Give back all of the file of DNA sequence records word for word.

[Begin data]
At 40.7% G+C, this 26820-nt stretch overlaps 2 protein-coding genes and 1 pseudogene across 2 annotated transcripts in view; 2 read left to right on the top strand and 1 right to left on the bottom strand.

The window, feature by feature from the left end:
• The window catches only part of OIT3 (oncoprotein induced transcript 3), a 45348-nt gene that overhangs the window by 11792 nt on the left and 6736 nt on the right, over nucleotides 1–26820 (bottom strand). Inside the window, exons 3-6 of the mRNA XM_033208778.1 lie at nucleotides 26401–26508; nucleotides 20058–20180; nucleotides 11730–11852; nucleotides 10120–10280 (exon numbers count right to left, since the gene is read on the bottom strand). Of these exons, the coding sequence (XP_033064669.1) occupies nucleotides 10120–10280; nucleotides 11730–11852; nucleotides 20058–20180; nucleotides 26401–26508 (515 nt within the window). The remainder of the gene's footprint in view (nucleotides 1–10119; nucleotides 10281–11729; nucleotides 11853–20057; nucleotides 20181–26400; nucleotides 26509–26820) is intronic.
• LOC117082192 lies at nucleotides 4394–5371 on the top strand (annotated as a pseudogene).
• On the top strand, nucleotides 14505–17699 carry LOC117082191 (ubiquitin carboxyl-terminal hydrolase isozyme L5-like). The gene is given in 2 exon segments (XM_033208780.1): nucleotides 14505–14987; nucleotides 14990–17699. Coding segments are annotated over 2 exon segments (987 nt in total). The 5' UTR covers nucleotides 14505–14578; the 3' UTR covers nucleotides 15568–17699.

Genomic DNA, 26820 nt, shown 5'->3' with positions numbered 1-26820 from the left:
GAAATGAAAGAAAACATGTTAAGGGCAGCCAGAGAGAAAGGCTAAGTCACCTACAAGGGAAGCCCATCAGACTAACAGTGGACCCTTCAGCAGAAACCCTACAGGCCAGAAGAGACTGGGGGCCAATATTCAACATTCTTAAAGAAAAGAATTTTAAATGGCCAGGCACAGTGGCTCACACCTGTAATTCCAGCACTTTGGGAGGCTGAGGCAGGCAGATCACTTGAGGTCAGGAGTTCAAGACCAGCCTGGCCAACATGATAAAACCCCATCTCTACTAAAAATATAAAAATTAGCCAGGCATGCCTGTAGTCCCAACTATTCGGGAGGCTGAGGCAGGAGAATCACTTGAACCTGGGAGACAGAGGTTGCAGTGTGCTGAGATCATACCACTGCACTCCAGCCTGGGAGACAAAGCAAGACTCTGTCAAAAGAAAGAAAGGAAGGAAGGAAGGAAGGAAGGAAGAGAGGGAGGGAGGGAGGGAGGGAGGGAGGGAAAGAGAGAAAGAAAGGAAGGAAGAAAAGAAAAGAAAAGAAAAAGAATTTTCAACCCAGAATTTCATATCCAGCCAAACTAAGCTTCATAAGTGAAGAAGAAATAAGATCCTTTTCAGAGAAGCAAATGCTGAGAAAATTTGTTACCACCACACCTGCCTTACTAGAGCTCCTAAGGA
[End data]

At 40.7% G+C, this 26820-nt stretch overlaps 2 protein-coding genes and 1 pseudogene across 2 annotated transcripts in view; 2 read left to right on the top strand and 1 right to left on the bottom strand.

The window, feature by feature from the left end:
• The window catches only part of OIT3 (oncoprotein induced transcript 3), a 45348-nt gene that overhangs the window by 11792 nt on the left and 6736 nt on the right, over nucleotides 1–26820 (bottom strand). Inside the window, exons 3-6 of the mRNA XM_033208778.1 lie at nucleotides 26401–26508; nucleotides 20058–20180; nucleotides 11730–11852; nucleotides 10120–10280 (exon numbers count right to left, since the gene is read on the bottom strand). Of these exons, the coding sequence (XP_033064669.1) occupies nucleotides 10120–10280; nucleotides 11730–11852; nucleotides 20058–20180; nucleotides 26401–26508 (515 nt within the window). The remainder of the gene's footprint in view (nucleotides 1–10119; nucleotides 10281–11729; nucleotides 11853–20057; nucleotides 20181–26400; nucleotides 26509–26820) is intronic.
• LOC117082192 lies at nucleotides 4394–5371 on the top strand (annotated as a pseudogene).
• On the top strand, nucleotides 14505–17699 carry LOC117082191 (ubiquitin carboxyl-terminal hydrolase isozyme L5-like). The gene is given in 2 exon segments (XM_033208780.1): nucleotides 14505–14987; nucleotides 14990–17699. Coding segments are annotated over 2 exon segments (987 nt in total). The 5' UTR covers nucleotides 14505–14578; the 3' UTR covers nucleotides 15568–17699.

Genomic DNA, 26820 nt, shown 5'->3' with positions numbered 1-26820 from the left:
GAAATGAAAGAAAACATGTTAAGGGCAGCCAGAGAGAAAGGCTAAGTCACCTACAAGGGAAGCCCATCAGACTAACAGTGGACCCTTCAGCAGAAACCCTACAGGCCAGAAGAGACTGGGGGCCAATATTCAACATTCTTAAAGAAAAGAATTTTAAATGGCCAGGCACAGTGGCTCACACCTGTAATTCCAGCACTTTGGGAGGCTGAGGCAGGCAGATCACTTGAGGTCAGGAGTTCAAGACCAGCCTGGCCAACATGATAAAACCCCATCTCTACTAAAAATATAAAAATTAGCCAGGCATGCCTGTAGTCCCAACTATTCGGGAGGCTGAGGCAGGAGAATCACTTGAACCTGGGAGACAGAGGTTGCAGTGTGCTGAGATCATACCACTGCACTCCAGCCTGGGAGACAAAGCAAGACTCTGTCAAAAGAAAGAAAGGAAGGAAGGAAGGAAGGAAGGAAGAGAGGGAGGGAGGGAGGGAGGGAGGGAGGGAAAGAGAGAAAGAAAGGAAGGAAGAAAAGAAAAGAAAAGAAAAAGAATTTTCAACCCAGAATTTCATATCCAGCCAAACTAAGCTTCATAAGTGAAGAAGAAATAAGATCCTTTTCAGAGAAGCAAATGCTGAGAAAATTTGTTACCACCACACCTGCCTTACTAGAGCTCCTAAGGA